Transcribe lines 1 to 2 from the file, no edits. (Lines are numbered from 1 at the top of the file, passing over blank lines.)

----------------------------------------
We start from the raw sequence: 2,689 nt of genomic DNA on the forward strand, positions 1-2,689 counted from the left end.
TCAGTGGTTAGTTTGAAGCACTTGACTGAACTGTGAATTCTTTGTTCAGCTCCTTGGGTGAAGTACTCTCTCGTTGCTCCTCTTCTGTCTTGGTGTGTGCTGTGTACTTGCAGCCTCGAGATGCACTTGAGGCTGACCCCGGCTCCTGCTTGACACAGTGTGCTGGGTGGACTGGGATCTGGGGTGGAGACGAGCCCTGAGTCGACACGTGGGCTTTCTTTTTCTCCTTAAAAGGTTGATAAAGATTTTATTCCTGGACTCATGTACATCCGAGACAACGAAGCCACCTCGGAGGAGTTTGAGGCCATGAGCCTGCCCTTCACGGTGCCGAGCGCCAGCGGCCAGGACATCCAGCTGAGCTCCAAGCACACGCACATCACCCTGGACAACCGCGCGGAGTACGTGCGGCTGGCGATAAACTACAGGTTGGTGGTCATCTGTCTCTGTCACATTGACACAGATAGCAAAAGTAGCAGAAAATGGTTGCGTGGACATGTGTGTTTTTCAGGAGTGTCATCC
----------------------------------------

We start from the raw sequence: 2,689 nt of genomic DNA on the forward strand, positions 1-2,689 counted from the left end.
TCAGTGGTTAGTTTGAAGCACTTGACTGAACTGTGAATTCTTTGTTCAGCTCCTTGGGTGAAGTACTCTCTCGTTGCTCCTCTTCTGTCTTGGTGTGTGCTGTGTACTTGCAGCCTCGAGATGCACTTGAGGCTGACCCCGGCTCCTGCTTGACACAGTGTGCTGGGTGGACTGGGATCTGGGGTGGAGACGAGCCCTGAGTCGACACGTGGGCTTTCTTTTTCTCCTTAAAAGGTTGATAAAGATTTTATTCCTGGACTCATGTACATCCGAGACAACGAAGCCACCTCGGAGGAGTTTGAGGCCATGAGCCTGCCCTTCACGGTGCCGAGCGCCAGCGGCCAGGACATCCAGCTGAGCTCCAAGCACACGCACATCACCCTGGACAACCGCGCGGAGTACGTGCGGCTGGCGATAAACTACAGGTTGGTGGTCATCTGTCTCTGTCACATTGACACAGATAGCAAAAGTAGCAGAAAATGGTTGCGTGGACATGTGTGTTTTTCAGGAGTGTCATCC